BEFORE watching any documentary on creatures great and small the squeamish animal lover has to steel themselves. Take Dynasties (BBC1, Sunday, 8.30pm), the latest awesome offering from Sir David Attenborough.

A sensitive sort looks forward to an hour of magnificently filmed footage of animals in their natural environment, accompanied by elegant commentary from Sir D. But the same bunny hugger also knows that there is a high chance of some poor creature, usually a wildebeest, buying the farm at some point.

This series, said Attenborough, would explore the family, “one of the most powerful forces in nature”, so there was a fighting chance it would feature less bloodshed than usual. But who were we kidding? All the best fights are in families.

The first of five clans to fall under the Attenborough gaze was a group of chimpanzees in Senegal. At its head was an alpha male “known as David”. Why he was known as David was not divulged. An homage to Attenborough? Some resemblance to Michelangelo’s sculpture? We were left none the wiser.

Life was good for David (one would never call him Dave). He had his pick of the food and females, but he had been leader now for three years, and young bucks were after his job. David did not get where he was today without being smart, however. Knowing his physical power was not what it used to be, he recruited a wartime consigliere, an older but still imposing chimp, to watch his back.

This kept the peace for a while but it was not to last long. Matters duly “kicked off” as they say in EastEnders. We did not see the worst attack, but whether that was because it happened during the night, or the footage was too graphic to show, was not clear. The results were certainly plain to see as we saw David lying badly mauled, bleeding, and unconscious.

The story continued, with the viewer, as ever, asked to accept the narrator’s interpretation of events and motives. Every now and then one did wonder how they could possibly be so certain. I mean, it is Attenborough and all that, but still. The makers of wildlife documentaries seem to be catching on to viewers’ scepticism, which is why this film, and an increasing number of others, included a section about the making of the documentary. The last ten minutes looked at the crew who had spent two years filming the chimpanzees, and the scientists on whose two decades’ worth of work they had drawn. It’s a smart move, the kind of thing one would expect from a David (Attenborough and ape).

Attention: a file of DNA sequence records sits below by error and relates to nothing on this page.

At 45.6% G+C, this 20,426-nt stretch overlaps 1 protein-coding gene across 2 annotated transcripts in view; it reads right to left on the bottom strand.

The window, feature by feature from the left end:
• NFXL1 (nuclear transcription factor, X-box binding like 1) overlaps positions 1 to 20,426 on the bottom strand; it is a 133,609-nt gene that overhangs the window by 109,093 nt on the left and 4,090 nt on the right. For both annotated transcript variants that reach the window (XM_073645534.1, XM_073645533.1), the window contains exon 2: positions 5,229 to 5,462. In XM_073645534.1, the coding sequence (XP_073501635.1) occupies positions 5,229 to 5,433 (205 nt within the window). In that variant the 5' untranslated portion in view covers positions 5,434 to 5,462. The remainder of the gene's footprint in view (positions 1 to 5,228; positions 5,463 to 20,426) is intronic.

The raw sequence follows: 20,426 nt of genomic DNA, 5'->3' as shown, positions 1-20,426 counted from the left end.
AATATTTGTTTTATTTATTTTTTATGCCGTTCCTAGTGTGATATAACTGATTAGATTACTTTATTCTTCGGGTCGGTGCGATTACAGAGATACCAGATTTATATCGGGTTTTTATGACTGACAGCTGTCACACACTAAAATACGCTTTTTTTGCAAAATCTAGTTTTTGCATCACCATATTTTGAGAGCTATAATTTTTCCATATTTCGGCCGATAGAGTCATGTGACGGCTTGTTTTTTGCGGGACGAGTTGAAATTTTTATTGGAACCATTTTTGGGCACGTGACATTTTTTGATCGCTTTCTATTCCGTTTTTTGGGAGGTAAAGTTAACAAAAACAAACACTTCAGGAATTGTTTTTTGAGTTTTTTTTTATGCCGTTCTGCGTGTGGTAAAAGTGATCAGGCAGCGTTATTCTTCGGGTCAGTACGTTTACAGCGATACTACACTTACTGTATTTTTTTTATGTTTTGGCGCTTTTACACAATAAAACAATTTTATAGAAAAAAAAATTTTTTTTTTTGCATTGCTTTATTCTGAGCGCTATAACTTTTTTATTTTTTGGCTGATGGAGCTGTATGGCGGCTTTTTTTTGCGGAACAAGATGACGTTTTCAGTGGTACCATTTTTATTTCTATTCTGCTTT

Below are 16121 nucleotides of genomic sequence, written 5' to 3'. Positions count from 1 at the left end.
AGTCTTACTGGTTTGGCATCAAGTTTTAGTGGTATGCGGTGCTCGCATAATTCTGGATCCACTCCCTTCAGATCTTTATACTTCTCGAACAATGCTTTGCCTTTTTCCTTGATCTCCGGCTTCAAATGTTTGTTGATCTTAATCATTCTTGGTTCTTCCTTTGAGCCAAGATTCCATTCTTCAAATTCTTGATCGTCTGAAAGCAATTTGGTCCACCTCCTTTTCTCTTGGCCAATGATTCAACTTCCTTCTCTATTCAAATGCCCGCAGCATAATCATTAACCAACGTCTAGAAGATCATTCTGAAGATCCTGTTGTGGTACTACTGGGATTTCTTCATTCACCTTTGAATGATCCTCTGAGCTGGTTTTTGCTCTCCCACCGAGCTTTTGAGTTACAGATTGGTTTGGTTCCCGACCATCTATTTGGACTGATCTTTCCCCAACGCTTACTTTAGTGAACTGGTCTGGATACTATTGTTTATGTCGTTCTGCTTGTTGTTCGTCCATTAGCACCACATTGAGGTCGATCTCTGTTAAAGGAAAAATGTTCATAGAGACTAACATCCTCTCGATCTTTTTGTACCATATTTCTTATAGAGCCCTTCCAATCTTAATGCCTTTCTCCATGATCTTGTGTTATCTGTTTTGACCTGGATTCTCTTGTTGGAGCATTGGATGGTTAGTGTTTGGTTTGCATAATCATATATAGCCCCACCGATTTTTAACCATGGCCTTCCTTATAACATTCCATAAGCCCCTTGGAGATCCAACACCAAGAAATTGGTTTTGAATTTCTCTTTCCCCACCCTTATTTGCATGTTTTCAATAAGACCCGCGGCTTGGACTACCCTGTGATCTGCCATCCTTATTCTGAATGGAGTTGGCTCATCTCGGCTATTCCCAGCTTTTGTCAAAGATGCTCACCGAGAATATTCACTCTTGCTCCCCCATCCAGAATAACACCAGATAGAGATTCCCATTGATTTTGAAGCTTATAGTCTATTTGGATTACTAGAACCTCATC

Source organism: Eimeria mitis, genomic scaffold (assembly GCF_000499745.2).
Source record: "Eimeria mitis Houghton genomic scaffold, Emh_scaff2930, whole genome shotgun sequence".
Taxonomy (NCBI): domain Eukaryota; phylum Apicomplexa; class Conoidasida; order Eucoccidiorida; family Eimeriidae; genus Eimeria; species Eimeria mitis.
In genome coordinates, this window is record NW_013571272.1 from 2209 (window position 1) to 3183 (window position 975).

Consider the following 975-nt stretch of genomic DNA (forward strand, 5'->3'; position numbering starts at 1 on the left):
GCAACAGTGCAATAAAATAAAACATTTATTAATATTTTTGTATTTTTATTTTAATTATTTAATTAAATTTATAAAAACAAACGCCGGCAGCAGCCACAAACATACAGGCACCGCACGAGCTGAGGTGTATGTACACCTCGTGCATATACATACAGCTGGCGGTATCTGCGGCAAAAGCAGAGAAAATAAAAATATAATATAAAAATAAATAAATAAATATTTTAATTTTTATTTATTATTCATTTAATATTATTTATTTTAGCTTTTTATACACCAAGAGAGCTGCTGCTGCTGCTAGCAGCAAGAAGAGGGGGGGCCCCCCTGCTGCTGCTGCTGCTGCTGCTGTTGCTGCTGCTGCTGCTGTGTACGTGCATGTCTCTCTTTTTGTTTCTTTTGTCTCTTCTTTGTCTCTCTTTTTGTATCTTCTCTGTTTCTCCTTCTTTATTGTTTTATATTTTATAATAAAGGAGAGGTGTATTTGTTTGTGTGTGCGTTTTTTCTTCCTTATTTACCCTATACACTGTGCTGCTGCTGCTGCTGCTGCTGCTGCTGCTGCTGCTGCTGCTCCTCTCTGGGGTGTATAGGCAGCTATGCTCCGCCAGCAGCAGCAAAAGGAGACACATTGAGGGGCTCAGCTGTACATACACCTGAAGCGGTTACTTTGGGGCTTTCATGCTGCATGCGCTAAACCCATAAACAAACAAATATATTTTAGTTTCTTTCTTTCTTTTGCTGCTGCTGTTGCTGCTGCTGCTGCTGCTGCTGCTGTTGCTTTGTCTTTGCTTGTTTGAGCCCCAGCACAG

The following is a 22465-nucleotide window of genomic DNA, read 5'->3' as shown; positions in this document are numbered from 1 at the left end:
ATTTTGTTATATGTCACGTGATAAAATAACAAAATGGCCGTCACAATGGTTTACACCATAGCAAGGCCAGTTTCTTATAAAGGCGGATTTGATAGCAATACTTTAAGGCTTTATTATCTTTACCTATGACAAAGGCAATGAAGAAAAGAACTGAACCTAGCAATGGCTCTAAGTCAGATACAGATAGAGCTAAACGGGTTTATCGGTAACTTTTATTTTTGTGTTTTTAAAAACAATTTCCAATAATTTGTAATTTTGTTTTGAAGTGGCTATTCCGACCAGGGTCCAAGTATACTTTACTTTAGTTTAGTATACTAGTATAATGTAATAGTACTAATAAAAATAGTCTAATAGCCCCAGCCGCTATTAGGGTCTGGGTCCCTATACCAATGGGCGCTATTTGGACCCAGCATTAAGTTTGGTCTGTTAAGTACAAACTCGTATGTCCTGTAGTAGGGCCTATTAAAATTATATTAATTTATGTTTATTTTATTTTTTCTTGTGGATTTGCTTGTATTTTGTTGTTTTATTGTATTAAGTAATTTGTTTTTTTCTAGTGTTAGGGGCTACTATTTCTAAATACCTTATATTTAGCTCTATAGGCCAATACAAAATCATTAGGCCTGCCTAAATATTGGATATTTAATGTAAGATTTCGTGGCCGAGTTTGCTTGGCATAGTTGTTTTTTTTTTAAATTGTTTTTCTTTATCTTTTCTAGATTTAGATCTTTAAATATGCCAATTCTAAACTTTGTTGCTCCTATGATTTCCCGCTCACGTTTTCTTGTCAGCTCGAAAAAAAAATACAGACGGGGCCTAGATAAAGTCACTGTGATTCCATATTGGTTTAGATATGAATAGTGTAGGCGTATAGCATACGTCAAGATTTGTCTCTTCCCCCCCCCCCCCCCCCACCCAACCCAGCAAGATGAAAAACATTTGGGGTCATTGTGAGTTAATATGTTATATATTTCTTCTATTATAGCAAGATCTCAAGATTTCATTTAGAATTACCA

Dynasties boasted one of the cutest sights known to woman, and man, in baby chimps. Not to be outdone, Running Wild with Bear Grylls (STV, Monday, 9pm) had Roger Federer as the explorer’s guest. The tennis player set off with Bear on a seven mile hike through the Swiss Alps. As ever with such shows, the danger was talked up, rather unconvincingly, to the max.

The greatest risk was to the viewer, who had to listen to Bear’s cliches about life being a journey, etc, and resist the temptation to nut the television. Federer came across as a nice sort, but then he always does, and it turned out the two men had lots in common, like a belief in urinating on fires as the best way to extinguish them. One wondered how Andy Murray would have got on in the same wilderness challenge. Or Andy verus Roger. Bear might have hit on a franchise for ageing tennis players here.

Curiously enough, Inside the Foreign Office (BBC2, Thursday, 9pm) had a wildlife aspect to it. We did not find out, alas, that Siberian tigers roamed the corridors in King Charles Street or, like Hogwarts, owls were used to distribute memos instead of emails. There was, however, the sight of a lesser spotted Boris, he being Foreign Secretary when Michael Waldman began filming. Enthralling as it was, the documentary rather fell victim to events. If one wanted exciting political viewing this week the place to be was the news bulletins.

I have loved all four series of the comedy People Just Do Nothing (BBC2, Monday, 10pm), though on paper the story of a group of hopeless losers running a pirate radio station in West London should not really be my cup of Darjeeling. But funny is funny, and the strength of this comedy, as ever, lies in its characters.

This is to be the gang’s final outing, and going by this first episode, I fear another Still Game-style stagger to the finish line is in the offing.

I will keep the faith and carry on watching, though. Unless a herd of wildebeest, pursued by lions, invades Hammersmith, then all bets are off.